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Wednesday, December 14, 2016

Japan National Parks: Akan National Park

Hokkaido... a place I never visited, much to my chagrin. Wish I had.

I did eat bear meat from Hokkaido after a Japanese friend went hunting there and either killed a bear or bought the meat at a grocery store... who really knows.

There are six national parks on the island of Hokkaido - the big island north of the main island of Japan.

The six parks are:
  • Rishiri-Rebun-Sarobetsu National Park;
  • Shiretoko National Park;
  • Daisetsuzan National Park;
  • Akan National Park;
  • Kushiro Shitsugen National Park, and;
  • Shikotsu-Tōya National Park.
Let's take a look at Akan National Park first - which you knew, because of this post's headline. I suppose I am going alphabetically. Or maybe because it has something related to my good buddy Matthew, who was in Japan living in my hometown of Ohtawara-shi in Tochigi-ken, as we both taught English on the JET (Japan Exchange & Teaching) Programme.

Akan National Park (阿寒国立公園 Akan Kokuritsu Kōen was established on December 4, 1934, and is, along with Daisetsuzan National Park, the oldest national parks in Hokkaidō.

Covering 904.81 square kilometers in eastern Hokkaido, Akan is a large park consisting of a lot of volcanic features and forests and clear lakes and hot springs and something called a marimo, which is a large balled seaweed.

In Canada, I used to use small marimo in my aquariums to breed the non-community tiger barb tropical fish. It worked. I had little tiny baby fish swimming around... and then a house fire, which we won't discuss here.


Akan National Park is one park, but can be considered to have two areas: Kawayu and Akan—both of which are peppered, as mentioned, with volcanic remnants.

Kawayu—if you look at the map immediately above, is the eastern side of the park (in green). It consists of Mount Iozan, which has lots of hot springs and fumaroles (vents were volcanic smoke is emitted into the air). Lake Kussaro is a caldera lake (that the crater left from an explosive volcanic eruption that fills up with water), with Bihoro Pass, Mount Mokoto and Mount Nishibetsu surrounding it.

Mount Iozan ie Sulfur Mountain has lots of fumaroles emitting volcanic steam.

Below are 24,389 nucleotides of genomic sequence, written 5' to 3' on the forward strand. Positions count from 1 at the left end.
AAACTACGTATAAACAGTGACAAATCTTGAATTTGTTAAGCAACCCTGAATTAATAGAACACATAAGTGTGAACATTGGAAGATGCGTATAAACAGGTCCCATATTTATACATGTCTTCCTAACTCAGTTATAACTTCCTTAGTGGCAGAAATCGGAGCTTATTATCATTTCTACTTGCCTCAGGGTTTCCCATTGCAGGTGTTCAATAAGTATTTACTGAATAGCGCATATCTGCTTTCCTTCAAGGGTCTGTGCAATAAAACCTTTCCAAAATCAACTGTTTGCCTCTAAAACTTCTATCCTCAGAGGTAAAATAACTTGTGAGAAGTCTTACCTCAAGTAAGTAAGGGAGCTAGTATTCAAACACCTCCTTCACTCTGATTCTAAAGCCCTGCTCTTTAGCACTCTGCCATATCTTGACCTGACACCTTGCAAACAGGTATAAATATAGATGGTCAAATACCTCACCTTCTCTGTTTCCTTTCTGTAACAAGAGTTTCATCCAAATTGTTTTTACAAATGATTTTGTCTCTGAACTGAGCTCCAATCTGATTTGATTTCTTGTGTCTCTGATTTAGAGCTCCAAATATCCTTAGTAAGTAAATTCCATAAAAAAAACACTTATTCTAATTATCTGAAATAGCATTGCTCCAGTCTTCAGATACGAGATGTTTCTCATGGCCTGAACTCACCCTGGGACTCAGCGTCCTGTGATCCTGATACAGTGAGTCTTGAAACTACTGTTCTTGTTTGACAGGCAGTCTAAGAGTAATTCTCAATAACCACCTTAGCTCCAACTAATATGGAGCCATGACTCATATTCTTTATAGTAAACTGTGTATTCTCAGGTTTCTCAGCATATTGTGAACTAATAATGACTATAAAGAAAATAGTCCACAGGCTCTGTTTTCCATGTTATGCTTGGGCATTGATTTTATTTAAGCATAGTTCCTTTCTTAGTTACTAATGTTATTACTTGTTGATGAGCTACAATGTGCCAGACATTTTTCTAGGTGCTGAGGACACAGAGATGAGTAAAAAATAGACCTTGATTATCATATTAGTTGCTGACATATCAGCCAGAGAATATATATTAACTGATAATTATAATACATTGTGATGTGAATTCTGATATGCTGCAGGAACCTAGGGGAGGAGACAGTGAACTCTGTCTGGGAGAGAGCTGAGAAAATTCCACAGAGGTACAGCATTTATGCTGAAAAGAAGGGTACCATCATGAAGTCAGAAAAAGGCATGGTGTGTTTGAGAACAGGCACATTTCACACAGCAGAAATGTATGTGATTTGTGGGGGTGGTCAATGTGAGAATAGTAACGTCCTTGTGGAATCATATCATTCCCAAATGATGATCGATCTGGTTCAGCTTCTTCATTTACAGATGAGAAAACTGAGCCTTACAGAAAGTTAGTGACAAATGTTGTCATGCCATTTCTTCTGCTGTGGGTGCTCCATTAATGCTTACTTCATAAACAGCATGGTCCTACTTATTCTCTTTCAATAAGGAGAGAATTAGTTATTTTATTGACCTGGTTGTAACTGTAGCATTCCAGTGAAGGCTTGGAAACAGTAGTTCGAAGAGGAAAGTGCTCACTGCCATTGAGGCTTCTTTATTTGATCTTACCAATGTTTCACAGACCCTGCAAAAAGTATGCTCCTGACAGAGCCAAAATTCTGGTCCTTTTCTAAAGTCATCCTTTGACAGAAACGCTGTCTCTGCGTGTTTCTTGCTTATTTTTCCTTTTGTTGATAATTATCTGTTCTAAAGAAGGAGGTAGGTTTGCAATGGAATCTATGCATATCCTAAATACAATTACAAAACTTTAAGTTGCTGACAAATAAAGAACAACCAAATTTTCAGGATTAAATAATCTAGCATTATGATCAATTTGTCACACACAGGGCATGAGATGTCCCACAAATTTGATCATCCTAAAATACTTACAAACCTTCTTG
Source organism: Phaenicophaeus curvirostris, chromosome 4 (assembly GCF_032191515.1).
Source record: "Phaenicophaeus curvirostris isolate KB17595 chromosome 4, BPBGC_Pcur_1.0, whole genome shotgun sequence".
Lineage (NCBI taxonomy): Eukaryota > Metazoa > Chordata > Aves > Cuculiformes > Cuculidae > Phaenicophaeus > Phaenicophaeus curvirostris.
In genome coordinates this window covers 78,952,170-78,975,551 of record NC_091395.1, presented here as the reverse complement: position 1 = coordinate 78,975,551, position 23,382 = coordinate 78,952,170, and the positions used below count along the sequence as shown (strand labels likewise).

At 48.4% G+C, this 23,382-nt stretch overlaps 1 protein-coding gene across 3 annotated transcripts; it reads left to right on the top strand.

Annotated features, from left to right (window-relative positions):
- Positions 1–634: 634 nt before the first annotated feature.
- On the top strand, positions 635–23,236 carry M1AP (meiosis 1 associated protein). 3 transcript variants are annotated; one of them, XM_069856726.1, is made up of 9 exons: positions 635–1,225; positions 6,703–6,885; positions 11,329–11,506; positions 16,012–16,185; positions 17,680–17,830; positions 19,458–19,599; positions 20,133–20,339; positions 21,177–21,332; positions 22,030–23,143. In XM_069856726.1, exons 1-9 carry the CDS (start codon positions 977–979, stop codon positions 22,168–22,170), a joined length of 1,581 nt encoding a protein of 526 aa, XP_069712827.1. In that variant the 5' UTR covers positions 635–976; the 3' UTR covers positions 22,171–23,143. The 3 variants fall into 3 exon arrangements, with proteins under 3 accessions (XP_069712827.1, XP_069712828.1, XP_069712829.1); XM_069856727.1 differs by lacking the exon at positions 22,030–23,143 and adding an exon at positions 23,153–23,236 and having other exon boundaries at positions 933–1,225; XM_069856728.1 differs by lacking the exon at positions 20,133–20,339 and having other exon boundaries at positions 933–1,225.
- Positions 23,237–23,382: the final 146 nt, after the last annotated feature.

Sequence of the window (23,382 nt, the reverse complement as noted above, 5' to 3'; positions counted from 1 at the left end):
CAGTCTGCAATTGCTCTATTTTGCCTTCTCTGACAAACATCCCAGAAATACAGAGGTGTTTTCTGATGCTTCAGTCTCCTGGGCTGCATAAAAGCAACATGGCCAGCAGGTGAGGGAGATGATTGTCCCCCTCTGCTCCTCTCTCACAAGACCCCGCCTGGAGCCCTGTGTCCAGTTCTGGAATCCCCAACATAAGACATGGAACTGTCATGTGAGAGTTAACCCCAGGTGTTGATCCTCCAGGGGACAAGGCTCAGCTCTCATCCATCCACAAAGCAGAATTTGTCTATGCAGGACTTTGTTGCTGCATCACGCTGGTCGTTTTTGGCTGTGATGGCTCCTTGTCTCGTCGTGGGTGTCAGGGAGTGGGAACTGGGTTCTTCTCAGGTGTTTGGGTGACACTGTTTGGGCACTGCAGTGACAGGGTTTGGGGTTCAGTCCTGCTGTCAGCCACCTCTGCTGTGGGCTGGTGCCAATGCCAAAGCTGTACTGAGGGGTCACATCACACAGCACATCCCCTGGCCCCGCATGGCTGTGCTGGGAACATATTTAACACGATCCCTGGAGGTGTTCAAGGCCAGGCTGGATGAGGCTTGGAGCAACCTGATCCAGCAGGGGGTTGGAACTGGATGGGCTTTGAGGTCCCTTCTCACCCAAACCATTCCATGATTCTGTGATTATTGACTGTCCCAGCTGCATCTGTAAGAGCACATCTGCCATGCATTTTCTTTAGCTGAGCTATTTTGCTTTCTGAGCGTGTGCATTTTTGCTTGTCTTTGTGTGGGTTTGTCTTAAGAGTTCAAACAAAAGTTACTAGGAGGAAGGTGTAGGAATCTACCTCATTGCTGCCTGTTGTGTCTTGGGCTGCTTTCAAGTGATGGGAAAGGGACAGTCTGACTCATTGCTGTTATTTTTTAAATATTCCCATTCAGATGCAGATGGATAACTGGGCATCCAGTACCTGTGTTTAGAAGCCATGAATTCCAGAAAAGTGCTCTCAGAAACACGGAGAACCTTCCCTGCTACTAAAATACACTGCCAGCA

The area also holds Lake Mashu (Mashu-ko)—another caldera lake—which is supposed to be one of the clearest lakes in the world—if you stuck your head in water and opened your eyes, you could easily see for a distance of 40 meters (131.23 feet). The lake is deep - 212 meters (695.5 feet), and does not have any rivers running in or out of it. 

My friend Matthew in Japan, was known as Mashu because of the katakana manner the Japanese would say his name. I'm, Andoryu. Catherine was Gasoline...

Anyhow... the image at the very top of this blog is Lake Mashu in Akan National Park.

The Akan area holds the Akan Caldera that is 20 kilometers wide... so think about how heavy that volcanic explosion was to cause that. Within the caldera is Mount Meakan, the highest mountain in the Akan National Park.

Mount Meakan is on one side of Lake Akan, and is the female counterpart to Mount Oakan on the other side of the lake. Lake Akan has, in some places, bokke (boiling mud).

On one of the four islands within Lake Akan, is Churui, which is home to the Marimo Exhibition and Observation Center, which is interesting... but if you are traveling all the way to this place, why spend it indoors looking at science, when you could be outdoors looking at nature.

What's kindda neat, is Onneto Yu-no-taki - a hot water waterfall.

Onneto Yu-no-taki - it ain't all that spectacular... but it is pretty hot.
You walk about 1.6 kilometers through a forest to reach the falls. At the waterfalls' base is a small human-constructed bath, that you have to climb up some 20 meters to reach. At the top of the waterfall is a small pond, but it's for viewing only.

You can see the bathing pool from the top view of waterfall.
Also in the Akan part of the park, are Lake Penketo and Lake Panketo, Lake Jiro and Lake Taro, Mount Kikin, Tsumi Pass, as well as the Mount Hakuto Observatory and the Akan Lakeside Observatory.

What's a forest with flora and fauna?

There are brown bears, black woodpeckers, chipmunks, and a type of land-locked salmon called kokanees, the latter in Lake Akan. At Lake Kussharoko, because the hot springs do not allow the freezing of the water, Whooper swans (apparently a real bird) spend the winter.

During the 1930s, a volcanic eruption within the lake nearly killed all the fish in Lake Kussharoko, but nowadays, there is a bit of a comeback. 

Marimo algae balls growing in Lake Akan.
Marimo (毬藻, Cladophora aegagropila) is a ball of algae. I have, as mentioned, kept it in my aquarium to help spawn by tiger barb fish. It doesn't do anything except perhaps make the fish feel more comfortable...

The marimo are between 3-10 centimeters wide... and unlike other algae, this stuff does NOT muck up one's water in an aquarium. It does not grow all over the glass sides, either. The marimo is protected in parts of Japan. It gets its round shape by the movement of waves in shallow lakes.

Kanpai,
Andrew Joseph

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